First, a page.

Bruce Linton, Canopy’s chairman and co-chief executive, says the deal secures the company’s entrance strategy into the United States as soon as a federally-permissible pathway exists.
Acreage has cannabis-related licences in 20 states. It runs 87 retail stores and 22 cultivation and processing sites. Former prime minister Brian Mulroney sits on its board of directors.
The companies said they will also execute a licensing agreement granting Acreage access to Canopy Growth’s brands including Tweed and Tokyo Smoke, along with other intellectual property.
Under the deal, Acreage shareholders will receive an immediate payment of approximately US$2.55 per subordinate voting share or US$300 million.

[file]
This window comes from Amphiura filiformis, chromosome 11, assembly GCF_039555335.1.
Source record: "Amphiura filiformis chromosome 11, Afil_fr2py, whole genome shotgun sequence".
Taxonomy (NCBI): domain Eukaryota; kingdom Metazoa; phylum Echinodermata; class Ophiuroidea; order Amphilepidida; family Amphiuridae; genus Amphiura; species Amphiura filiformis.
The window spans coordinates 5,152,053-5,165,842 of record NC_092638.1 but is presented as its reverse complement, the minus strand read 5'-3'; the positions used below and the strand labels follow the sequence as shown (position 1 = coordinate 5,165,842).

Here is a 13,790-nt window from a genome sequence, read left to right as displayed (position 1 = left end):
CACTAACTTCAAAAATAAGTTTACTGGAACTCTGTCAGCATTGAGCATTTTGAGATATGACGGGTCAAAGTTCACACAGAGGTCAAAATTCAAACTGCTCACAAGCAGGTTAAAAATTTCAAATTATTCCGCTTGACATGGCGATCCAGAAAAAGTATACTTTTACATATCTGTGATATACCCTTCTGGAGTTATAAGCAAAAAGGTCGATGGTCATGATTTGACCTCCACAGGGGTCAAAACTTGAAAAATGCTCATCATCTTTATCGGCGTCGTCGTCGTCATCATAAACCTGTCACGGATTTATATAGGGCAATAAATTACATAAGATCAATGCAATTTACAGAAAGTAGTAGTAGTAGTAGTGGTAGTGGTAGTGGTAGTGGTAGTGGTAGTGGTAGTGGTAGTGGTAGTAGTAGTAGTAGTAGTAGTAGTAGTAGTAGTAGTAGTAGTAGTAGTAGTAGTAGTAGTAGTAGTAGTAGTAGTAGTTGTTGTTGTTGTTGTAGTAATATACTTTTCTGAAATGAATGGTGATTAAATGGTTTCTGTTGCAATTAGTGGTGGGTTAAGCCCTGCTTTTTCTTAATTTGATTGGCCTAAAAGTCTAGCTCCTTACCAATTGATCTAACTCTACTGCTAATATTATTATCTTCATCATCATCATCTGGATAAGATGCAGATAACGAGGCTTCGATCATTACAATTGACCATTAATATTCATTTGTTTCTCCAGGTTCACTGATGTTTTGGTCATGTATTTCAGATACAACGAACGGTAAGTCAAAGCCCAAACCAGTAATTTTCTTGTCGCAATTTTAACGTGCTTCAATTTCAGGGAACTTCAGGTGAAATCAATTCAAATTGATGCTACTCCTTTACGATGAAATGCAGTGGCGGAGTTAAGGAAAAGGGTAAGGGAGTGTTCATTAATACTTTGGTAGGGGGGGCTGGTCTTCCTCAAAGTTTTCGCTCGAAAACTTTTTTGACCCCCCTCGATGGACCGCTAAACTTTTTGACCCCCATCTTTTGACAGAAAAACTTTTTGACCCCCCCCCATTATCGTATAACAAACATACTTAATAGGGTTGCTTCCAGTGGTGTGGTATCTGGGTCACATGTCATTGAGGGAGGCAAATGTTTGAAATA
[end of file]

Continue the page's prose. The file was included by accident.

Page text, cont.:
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Once cannabis becomes federally legal in the U.S. and Canopy exercises its right, it will pay an additional 0.5818 of a Canopy share for each Acreage subordinate voting share.
The deal is conditional on shareholder approval in both companies. Shareholders will vote on the deal in June.
Most U.S. states have legalized marijuana in some form, but it remains illegal at the federal level. That complicates many issues for the growing industry, such as access to banking and the ability to operate across state lines.